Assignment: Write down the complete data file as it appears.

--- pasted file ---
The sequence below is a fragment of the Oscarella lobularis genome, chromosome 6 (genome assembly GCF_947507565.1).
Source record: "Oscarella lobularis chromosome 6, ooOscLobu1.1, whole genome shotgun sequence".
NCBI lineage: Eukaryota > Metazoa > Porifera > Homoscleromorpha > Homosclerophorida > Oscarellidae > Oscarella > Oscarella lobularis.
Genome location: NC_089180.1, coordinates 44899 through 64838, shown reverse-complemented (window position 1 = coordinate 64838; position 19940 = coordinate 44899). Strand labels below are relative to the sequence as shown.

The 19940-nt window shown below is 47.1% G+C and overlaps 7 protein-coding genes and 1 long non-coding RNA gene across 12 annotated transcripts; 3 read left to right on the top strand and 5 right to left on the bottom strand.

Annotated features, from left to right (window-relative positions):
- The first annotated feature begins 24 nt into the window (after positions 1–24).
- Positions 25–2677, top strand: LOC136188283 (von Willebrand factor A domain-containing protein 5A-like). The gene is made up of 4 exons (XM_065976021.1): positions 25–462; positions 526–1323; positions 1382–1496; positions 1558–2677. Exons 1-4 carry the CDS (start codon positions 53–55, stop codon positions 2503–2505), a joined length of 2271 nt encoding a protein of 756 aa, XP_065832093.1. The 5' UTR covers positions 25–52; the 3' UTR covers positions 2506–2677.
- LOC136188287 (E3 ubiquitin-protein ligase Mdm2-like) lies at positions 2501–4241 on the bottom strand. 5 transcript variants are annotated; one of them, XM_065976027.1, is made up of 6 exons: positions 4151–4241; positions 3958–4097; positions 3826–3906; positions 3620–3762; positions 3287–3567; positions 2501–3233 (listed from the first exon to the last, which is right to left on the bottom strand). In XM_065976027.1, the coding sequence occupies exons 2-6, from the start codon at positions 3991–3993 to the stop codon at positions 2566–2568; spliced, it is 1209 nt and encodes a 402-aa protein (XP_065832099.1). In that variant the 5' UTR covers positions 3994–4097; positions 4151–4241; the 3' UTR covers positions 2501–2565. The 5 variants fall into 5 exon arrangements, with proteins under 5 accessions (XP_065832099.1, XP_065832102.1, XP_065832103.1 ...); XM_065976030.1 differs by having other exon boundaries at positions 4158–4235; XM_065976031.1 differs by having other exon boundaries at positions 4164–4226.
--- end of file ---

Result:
The sequence below is a fragment of the Oscarella lobularis genome, chromosome 6 (genome assembly GCF_947507565.1).
Source record: "Oscarella lobularis chromosome 6, ooOscLobu1.1, whole genome shotgun sequence".
NCBI lineage: Eukaryota > Metazoa > Porifera > Homoscleromorpha > Homosclerophorida > Oscarellidae > Oscarella > Oscarella lobularis.
Genome location: NC_089180.1, coordinates 44899 through 64838, shown reverse-complemented (window position 1 = coordinate 64838; position 19940 = coordinate 44899). Strand labels below are relative to the sequence as shown.

The 19940-nt window shown below is 47.1% G+C and overlaps 7 protein-coding genes and 1 long non-coding RNA gene across 12 annotated transcripts; 3 read left to right on the top strand and 5 right to left on the bottom strand.

Annotated features, from left to right (window-relative positions):
- The first annotated feature begins 24 nt into the window (after positions 1–24).
- Positions 25–2677, top strand: LOC136188283 (von Willebrand factor A domain-containing protein 5A-like). The gene is made up of 4 exons (XM_065976021.1): positions 25–462; positions 526–1323; positions 1382–1496; positions 1558–2677. Exons 1-4 carry the CDS (start codon positions 53–55, stop codon positions 2503–2505), a joined length of 2271 nt encoding a protein of 756 aa, XP_065832093.1. The 5' UTR covers positions 25–52; the 3' UTR covers positions 2506–2677.
- LOC136188287 (E3 ubiquitin-protein ligase Mdm2-like) lies at positions 2501–4241 on the bottom strand. 5 transcript variants are annotated; one of them, XM_065976027.1, is made up of 6 exons: positions 4151–4241; positions 3958–4097; positions 3826–3906; positions 3620–3762; positions 3287–3567; positions 2501–3233 (listed from the first exon to the last, which is right to left on the bottom strand). In XM_065976027.1, the coding sequence occupies exons 2-6, from the start codon at positions 3991–3993 to the stop codon at positions 2566–2568; spliced, it is 1209 nt and encodes a 402-aa protein (XP_065832099.1). In that variant the 5' UTR covers positions 3994–4097; positions 4151–4241; the 3' UTR covers positions 2501–2565. The 5 variants fall into 5 exon arrangements, with proteins under 5 accessions (XP_065832099.1, XP_065832102.1, XP_065832103.1 ...); XM_065976030.1 differs by having other exon boundaries at positions 4158–4235; XM_065976031.1 differs by having other exon boundaries at positions 4164–4226.